Hotmail and Gmail alert: Thousands targeted by dangerous email – your inbox could be next

Hotmail and Gmail users have been put on alert about a bogus message that’s allegedly from delivery firm UPS. The dangerous email was highlighted by Action Fraud, who said they’ve received almost 1,700 reports from the public about the message in the space of just one week. The bogus message claims the recipient has missed a UPS delivery and that a parcel is waiting for them.

To claim the parcel the person targeted by the scam is told they need to head to a website and enter their personal details.

But this is all part of an elaborate scam to steal personal information from the victim. The websites email users are directed to are designed to collect personal and financial information which can then be used for identity fraud or stealing money from the victim.

Alerting people in the UK to the scam, Action Fraud on Twitter said: “Action Fraud has received 1,697 reports in one week about fake emails purporting to be from UPS.

“The emails claim that the recipient missed a delivery and has a parcel waiting for them.

“The links in the emails are designed to steal personal and financial information.”

Action Fraud, who is the UK’s national fraud and cyber crime reporting centre, also revealed an example of the scam email. And there are a few clear giveaways the email isn’t what it seems.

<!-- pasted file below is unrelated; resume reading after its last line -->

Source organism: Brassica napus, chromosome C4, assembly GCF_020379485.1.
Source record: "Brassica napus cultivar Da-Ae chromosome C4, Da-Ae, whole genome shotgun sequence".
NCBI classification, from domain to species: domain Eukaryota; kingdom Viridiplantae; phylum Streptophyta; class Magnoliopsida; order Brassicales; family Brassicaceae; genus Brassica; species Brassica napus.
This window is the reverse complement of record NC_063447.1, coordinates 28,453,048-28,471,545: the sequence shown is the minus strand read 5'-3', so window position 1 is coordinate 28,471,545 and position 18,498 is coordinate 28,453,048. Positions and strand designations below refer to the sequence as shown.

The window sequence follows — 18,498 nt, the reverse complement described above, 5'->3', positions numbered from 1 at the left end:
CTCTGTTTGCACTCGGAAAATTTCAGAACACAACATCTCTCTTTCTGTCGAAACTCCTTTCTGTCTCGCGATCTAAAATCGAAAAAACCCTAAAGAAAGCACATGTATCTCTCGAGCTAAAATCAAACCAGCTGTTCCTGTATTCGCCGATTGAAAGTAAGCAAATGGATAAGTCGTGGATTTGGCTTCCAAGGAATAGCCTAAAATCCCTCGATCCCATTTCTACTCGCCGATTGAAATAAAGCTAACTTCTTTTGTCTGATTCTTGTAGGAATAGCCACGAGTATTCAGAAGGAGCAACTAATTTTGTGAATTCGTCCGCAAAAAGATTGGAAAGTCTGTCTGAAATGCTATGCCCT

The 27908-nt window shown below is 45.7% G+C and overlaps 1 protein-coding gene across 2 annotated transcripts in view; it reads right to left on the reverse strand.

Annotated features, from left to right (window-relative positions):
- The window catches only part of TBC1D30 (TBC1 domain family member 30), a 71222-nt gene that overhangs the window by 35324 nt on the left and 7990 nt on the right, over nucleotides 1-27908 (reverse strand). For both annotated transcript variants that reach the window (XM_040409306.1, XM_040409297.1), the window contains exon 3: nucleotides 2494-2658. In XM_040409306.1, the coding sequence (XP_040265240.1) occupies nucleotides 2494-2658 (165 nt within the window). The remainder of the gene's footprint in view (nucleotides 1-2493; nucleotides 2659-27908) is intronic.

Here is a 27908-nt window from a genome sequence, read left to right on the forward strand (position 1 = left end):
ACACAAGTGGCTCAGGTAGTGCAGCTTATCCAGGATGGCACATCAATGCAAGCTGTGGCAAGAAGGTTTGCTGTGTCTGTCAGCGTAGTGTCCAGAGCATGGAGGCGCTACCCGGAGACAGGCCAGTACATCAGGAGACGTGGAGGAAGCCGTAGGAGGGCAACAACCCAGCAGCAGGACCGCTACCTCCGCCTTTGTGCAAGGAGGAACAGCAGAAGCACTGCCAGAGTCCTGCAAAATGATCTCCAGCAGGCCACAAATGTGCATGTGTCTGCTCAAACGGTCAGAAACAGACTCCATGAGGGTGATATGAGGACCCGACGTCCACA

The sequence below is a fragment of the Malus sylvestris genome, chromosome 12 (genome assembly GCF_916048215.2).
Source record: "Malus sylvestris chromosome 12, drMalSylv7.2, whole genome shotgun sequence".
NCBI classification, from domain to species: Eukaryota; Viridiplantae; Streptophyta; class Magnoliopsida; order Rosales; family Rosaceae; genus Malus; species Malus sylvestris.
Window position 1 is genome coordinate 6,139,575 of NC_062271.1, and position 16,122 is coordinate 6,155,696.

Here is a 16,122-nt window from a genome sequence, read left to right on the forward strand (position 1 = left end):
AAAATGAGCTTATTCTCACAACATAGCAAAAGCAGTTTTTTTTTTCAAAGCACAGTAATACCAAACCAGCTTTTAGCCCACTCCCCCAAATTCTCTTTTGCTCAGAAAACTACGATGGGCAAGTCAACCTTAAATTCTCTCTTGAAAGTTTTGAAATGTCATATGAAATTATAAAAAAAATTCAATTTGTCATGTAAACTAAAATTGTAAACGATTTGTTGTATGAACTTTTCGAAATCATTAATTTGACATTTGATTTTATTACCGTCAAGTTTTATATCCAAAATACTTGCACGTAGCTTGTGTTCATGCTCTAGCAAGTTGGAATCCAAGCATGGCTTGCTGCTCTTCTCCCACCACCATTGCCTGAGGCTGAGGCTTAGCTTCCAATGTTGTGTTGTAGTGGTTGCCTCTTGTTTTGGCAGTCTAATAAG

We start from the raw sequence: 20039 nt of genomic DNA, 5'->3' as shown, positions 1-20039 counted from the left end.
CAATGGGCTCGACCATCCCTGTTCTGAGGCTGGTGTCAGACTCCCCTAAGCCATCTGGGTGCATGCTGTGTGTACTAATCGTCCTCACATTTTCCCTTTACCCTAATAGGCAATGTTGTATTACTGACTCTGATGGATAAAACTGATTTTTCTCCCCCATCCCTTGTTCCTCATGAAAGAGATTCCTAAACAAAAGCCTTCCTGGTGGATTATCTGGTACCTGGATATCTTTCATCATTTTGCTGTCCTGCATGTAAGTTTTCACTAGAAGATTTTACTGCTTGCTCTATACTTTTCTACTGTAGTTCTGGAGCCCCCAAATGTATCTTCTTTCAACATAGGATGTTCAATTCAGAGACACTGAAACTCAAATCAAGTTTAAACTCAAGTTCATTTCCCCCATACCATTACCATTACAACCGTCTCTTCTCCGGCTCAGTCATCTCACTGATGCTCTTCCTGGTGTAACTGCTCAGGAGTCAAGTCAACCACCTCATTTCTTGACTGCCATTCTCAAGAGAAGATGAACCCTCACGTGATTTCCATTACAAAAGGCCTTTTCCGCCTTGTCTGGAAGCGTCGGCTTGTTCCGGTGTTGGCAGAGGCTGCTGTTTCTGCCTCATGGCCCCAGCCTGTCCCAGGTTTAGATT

The first clear sign the email is a fake is the logo allegedly for UPS is clearly not real – saying IPS instead of UPS. There is also a typo in the email – which shouldn’t be the case with official correspondence from well-known companies.

UPS itself offers advice on its website on how to spot scam messages – with the delivery giant saying it would never ask customers to provide details such as personal or financial information in an email message.

It said: “Please be advised that UPS does not request payments, personal information, financial information, account numbers, IDs, passwords, or copies of invoices in an unsolicited manner through e-mail, mail, phone, or fax or specifically in exchange for the transportation of goods or services.”

The delivery firm also offered a few tips to help people spot a scam message.

UPS said these errors can be a sign of a scam message…

Design flaws – An e-mail containing distorted or irregularly sized logos

Poor grammar – Grammatical errors and excessive use of exclamation points

Misspellings – Incorrectly spelled words or links to altered websites

UPS added that messages which convey a sense of urgency and have unexpected requests can also be a sign of a scam.

If you check for all these things but still aren’t sure if a message you’ve received is genuine or not the best thing you can do is contact UPS directly.

While this will take a bit of time it will save you a lot more in the time lost and stress caused if you did fall victim to such a scam.